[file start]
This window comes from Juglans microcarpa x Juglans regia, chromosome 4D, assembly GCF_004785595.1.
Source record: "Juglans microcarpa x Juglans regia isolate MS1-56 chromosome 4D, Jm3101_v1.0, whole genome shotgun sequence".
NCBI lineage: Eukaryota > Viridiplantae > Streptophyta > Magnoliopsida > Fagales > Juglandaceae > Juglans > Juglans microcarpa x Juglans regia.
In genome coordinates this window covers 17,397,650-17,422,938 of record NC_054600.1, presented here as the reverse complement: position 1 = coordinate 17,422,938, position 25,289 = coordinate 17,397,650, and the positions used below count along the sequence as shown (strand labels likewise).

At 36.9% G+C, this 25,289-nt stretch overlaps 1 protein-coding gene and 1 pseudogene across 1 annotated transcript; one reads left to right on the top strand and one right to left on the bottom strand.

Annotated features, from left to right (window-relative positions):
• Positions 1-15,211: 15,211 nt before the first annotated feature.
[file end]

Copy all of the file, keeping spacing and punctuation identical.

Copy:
This window comes from Juglans microcarpa x Juglans regia, chromosome 4D, assembly GCF_004785595.1.
Source record: "Juglans microcarpa x Juglans regia isolate MS1-56 chromosome 4D, Jm3101_v1.0, whole genome shotgun sequence".
NCBI lineage: Eukaryota > Viridiplantae > Streptophyta > Magnoliopsida > Fagales > Juglandaceae > Juglans > Juglans microcarpa x Juglans regia.
In genome coordinates this window covers 17,397,650-17,422,938 of record NC_054600.1, presented here as the reverse complement: position 1 = coordinate 17,422,938, position 25,289 = coordinate 17,397,650, and the positions used below count along the sequence as shown (strand labels likewise).

At 36.9% G+C, this 25,289-nt stretch overlaps 1 protein-coding gene and 1 pseudogene across 1 annotated transcript; one reads left to right on the top strand and one right to left on the bottom strand.

Annotated features, from left to right (window-relative positions):
• Positions 1-15,211: 15,211 nt before the first annotated feature.